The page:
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ACS News

Thomas M. Connelly Jr. Named New Executive Director And CEO Of The American Chemical Society

ACS News: Retiring DuPont executive will succeed Madeleine Jacobs in February 2015

by Susan J. Ainsworth
December 4, 2014 | A version of this story appeared in Volume 92, Issue 49

Credit: DuPont
Thomas M. Connelly Jr., DuPont’s executive vice president and chief innovation officer.
Credit: DuPont

A DuPont vice president, Thomas M. Connelly Jr., has been named to replace Madeleine Jacobs as head of the American Chemical Society, effective Feb. 17, 2015.

Connelly, 62, is retiring as DuPont’s executive vice president and chief innovation officer after 36 years at the firm. And Jacobs, 68, likewise is retiring from her position as ACS executive director and chief executive officer, having worked more than 24 years with the society in a variety of jobs and leadership positions. ACS publishes C&EN.

“Tom Connelly is uniquely qualified for this key ACS leadership post,” says ACS Board Chair William F. Carroll Jr. “His passion for chemistry and vast experience with all segments of the global chemical enterprise, as well as his accomplishments at DuPont in leading global businesses, innovation teams, and R&D operations, will be invaluable in bringing ACS to the next level of excellence,” he adds.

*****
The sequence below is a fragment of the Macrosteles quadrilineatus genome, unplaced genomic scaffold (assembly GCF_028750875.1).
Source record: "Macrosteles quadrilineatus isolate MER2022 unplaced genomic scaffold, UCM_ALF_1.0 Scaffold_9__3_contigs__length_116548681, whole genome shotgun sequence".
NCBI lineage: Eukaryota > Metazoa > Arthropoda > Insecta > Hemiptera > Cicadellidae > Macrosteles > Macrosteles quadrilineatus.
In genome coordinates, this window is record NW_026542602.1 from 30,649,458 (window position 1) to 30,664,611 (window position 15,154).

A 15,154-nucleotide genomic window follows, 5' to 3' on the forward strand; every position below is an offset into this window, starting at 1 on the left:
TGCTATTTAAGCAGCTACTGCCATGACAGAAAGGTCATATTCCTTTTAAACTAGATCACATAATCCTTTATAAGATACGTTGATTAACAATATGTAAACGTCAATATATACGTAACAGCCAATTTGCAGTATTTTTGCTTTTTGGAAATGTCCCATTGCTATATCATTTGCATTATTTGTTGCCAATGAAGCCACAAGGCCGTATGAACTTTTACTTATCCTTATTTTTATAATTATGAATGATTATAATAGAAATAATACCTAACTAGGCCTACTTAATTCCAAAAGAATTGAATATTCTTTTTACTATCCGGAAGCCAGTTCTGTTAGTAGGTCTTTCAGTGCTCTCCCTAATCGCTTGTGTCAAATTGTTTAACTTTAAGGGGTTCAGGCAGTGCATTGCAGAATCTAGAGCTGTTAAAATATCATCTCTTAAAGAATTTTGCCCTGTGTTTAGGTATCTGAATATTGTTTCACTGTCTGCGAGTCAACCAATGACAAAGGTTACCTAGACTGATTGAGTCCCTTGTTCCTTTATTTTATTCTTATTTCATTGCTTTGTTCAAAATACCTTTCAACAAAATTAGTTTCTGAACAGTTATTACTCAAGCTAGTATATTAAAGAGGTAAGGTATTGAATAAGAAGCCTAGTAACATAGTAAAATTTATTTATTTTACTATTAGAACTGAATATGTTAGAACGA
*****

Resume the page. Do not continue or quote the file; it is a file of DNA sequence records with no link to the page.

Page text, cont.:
“I am honored to have been selected” for this role, Connelly says. “I look forward to working with the board to advance the agenda of the society in areas of scientific information, education, and research.”

Connelly “is a longtime, engaged member who understands the challenges and opportunities that await ACS,” Jacobs says.

Furthermore, “he has seen how innovation starts and is rooted in basic research and how it is brought to fruition for the betterment of humankind. To me, he is the living embodiment of our vision: improving people’s lives through the transforming power of chemistry,” she adds.

“He is such a genuine human being—a person who is not only brilliant but cares deeply about people and will connect so well with our members and our staff as well as people across industry, academia, and government,” she notes. “He has contacts on Capitol Hill and within the federal agencies and will be an eloquent spokesman and a great advocate for chemistry.”

Connelly earned a B.S. in chemical engineering and an A.B. in economics, both in 1974, at Princeton University, and a Ph.D. in chemical engineering at the University of Cambridge in 1977.



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